Through a comprehensive network of residential lifestyles, health services, and home care, the Jewish Association on Aging (JAA) has helped Pittsburgh-area seniors enjoy their best possible lifestyle while they age. JAA’s commitment has been to honor and enhance the lives of older adults through quality care consistent with Jewish values and tradition. JAA provides comprehensive services designed to keep seniors safe, independent, and connected to the community.
A 100-Year Commitment
JAA’s proud history began as a response to the needs of aging seniors and their families in a thriving, industrial Pittsburgh. Over 100 years later, we have evolved into one of the premier healthcare networks in a region that now boasts advances in medicine, higher education, advanced manufacturing, and technology.
The JAA tradition began in 1906 with the opening of the Jewish Home for the Aged in the residence of Rabbi Aaron Mordechai Ashinsky on Breckenridge Street in Pittsburgh’s Hill District.
In 1933, the original 28 residents moved to Brown’s Farm on Brown’s Hill Road, where the Jewish Home and Hospital opened. In 1964, the remodeled Home expanded to further meet the needs of Pittsburgh’s growing senior population. By 1980, the Home was renamed Riverview Center for Jewish Seniors and served 400 residents.
As the needs of Pittsburgh senior community continued to increase, care options expanded.
The Home’s major growth spurt came in the late 90s with the building of Weinberg Village that included the Charles M. Morris Nursing and Rehabilitation Center and its connection to The Residence at Weinberg Village, a personal care community that opened in 1989. The Village also housed administrative offices for the agency’s many services. The campus was completed and opened in 1998 under the newly named Jewish Association on Aging (JAA) with the demolition of the original structure.
During this time of construction at Weinberg Village, Weinberg Terrace opened in 1997, offering a vibrant personal care lifestyle in the heart of Squirrel Hill’s business district. The Terrace joined Anathan and Spolan Adult Day centers which had been located in the business district since 1990. Eventually Anathan Club moved to The Residence at Weinberg Village where in remains today.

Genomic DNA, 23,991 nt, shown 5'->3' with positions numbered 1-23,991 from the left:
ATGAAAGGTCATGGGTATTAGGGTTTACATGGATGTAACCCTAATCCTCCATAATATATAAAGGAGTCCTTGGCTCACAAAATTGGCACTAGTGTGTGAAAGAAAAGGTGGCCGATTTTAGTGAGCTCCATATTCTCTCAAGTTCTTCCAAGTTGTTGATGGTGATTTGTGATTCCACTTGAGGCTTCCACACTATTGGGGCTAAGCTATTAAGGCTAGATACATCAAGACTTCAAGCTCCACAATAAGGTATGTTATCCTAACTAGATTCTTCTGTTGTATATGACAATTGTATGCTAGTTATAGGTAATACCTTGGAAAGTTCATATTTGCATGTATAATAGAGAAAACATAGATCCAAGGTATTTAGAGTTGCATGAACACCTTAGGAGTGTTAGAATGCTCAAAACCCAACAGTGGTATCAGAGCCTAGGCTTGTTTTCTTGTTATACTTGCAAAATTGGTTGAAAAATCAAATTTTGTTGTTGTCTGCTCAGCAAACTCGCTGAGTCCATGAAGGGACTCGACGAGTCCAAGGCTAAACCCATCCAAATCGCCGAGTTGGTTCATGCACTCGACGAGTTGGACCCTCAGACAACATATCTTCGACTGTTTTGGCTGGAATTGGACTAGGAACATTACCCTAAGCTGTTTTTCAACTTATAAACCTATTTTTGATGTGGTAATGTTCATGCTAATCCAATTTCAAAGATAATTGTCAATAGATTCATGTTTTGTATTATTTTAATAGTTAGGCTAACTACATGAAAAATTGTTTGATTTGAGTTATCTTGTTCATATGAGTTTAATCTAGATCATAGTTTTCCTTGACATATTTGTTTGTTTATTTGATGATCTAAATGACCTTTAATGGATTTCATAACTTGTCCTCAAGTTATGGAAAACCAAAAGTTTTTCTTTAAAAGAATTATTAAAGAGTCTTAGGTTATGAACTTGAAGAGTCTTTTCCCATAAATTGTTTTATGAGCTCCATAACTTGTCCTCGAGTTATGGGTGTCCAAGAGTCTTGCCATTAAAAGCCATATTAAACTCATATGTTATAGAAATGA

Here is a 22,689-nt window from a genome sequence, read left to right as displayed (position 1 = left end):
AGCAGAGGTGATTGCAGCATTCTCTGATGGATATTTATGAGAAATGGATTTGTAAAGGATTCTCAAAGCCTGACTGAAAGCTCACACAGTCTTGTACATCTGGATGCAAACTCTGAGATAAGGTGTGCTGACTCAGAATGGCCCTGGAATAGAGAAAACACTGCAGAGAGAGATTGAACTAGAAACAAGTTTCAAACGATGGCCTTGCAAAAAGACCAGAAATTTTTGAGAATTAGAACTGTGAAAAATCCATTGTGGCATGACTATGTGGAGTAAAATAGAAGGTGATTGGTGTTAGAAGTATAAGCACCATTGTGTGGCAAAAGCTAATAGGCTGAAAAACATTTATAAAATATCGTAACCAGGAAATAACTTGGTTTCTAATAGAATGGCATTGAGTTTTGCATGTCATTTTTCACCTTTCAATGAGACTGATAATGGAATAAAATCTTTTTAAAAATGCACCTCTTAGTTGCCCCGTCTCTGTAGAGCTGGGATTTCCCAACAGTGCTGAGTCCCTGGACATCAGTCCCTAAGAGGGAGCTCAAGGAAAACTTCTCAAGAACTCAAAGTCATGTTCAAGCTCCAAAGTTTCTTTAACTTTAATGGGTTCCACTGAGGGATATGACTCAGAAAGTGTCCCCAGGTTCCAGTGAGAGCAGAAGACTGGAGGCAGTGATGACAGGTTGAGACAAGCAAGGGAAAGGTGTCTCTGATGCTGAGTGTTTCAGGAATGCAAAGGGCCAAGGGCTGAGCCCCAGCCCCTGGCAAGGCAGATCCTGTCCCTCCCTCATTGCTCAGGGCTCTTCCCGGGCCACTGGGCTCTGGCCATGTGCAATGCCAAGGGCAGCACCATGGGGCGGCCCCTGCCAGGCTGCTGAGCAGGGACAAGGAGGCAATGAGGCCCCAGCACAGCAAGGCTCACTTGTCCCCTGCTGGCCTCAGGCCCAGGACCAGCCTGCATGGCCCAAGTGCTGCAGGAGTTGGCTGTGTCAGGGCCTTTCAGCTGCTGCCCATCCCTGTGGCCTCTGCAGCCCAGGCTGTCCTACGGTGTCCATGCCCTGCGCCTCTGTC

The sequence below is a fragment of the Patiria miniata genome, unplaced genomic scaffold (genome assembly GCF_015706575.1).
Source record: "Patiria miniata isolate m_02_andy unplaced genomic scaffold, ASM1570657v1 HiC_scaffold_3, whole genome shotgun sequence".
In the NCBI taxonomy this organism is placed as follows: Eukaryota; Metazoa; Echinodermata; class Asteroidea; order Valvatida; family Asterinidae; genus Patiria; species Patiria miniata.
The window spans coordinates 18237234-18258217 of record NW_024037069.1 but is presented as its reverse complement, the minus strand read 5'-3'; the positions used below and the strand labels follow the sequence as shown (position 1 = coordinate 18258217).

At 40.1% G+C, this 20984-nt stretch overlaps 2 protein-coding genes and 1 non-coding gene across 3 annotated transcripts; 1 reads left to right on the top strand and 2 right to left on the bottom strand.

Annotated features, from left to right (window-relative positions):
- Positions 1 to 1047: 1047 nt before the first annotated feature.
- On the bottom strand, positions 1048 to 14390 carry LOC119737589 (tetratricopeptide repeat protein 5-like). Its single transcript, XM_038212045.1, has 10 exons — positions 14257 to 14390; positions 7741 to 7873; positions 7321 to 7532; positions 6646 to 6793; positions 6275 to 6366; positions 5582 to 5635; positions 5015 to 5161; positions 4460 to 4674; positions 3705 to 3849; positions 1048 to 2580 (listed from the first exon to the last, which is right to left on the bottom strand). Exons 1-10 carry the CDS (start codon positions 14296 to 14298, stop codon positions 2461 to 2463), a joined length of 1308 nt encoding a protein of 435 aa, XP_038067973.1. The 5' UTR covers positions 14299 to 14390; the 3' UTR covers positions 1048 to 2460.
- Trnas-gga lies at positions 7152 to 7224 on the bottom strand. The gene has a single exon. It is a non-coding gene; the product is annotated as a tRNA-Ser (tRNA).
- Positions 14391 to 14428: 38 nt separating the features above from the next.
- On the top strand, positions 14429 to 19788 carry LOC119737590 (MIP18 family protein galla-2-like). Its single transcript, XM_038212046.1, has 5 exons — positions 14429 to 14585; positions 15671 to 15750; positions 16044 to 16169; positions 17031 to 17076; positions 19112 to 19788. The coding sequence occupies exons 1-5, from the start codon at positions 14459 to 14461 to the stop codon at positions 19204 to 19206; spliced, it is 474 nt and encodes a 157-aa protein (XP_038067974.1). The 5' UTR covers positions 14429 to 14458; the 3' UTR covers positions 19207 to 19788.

JAA joined AgeWell Pittsburgh in 2008 to provide information and referrals to seniors wishing to stay independent within the community for as long as possible.
Expansion of community services included Sivitz Hospice and Palliative Care (1995); Mollie's Meals (2000), JAA Outpatient Therapy (2008); JAA Home Health Services (2010); PT@JCC (2016); and Service Coordination for low-income housing (2017).
In 2017, JAA reinforced its commitment to people living with dementia by opening a brand new assisted living residence: AHAVA Memory Care Residence and Center of Excellence. This complemented JAA's other memory care operations including Anathan Club Adult Day (which added Nighttime Memory Care Services in 2017); The Arbor at Weinberg Village, completely renovated in 2019; and the Allderdice Memory Care Community with skilled nursing support at Charles Morris. All memory care is provided under the auspices of Hearthstone Institute and its "I'm Still Here" therapy training, proving that the years following a diagnosis can be filled with opportunities to create positive, fulfilling experiences that enable people with memory loss to live engaged and purposeful lives.
The addition of independent living options on JAA's campus in May of 2019 was made possible through a special affiliation with The New Riverview Apartments. Here residents find a supportive, enriching, loving community providing gracious living for seniors at all income levels. In November of 2020, a complete top-to-bottom renovation of both apartment buildings was complete, thanks to low-income housing tax credit funding secured through local legislators and partners including PHFA, URA, and Enterprise Community Partners.
Beginning in the spring of 2020, the COVID pandemic impacted senior living centers worldwide, and JAA was no exception. Restricted visitation in all JAA buildings, additional virus mitigation precautions were put in place across JAA including personal protective equipment; COVID testing and vaccinations; hero pay, daily screening, clean scrubs and meals provided to all staff; window visits between residents and loved ones; room ventilation upgrades; and much more.
In November, 2020, due in part to the financial strain of the pandemic and the changing needs of the community, JAA's board of directors announced the difficult decision to close the nursing home segment of its continuum of senior care, the Charles M. Morris Nursing & Rehabilitation Center. Eleven lines of business continued, however, all committed to meeting new challenges head on and preserving JAA's mission in caring for seniors within southwestern PA.
Financial support for today’s JAA was initially rooted in being a grateful recipient agency of the Jewish Federation of Greater Pittsburgh, the Jewish Healthcare Foundation, and the United Way of Southwestern PA. Donations through JAA’s capital campaign, Life & Legacy planned giving program, personal Yahrzeit memorials, annual giving and more keep JAA growing and thriving in today’s ever-changing culture of senior care.
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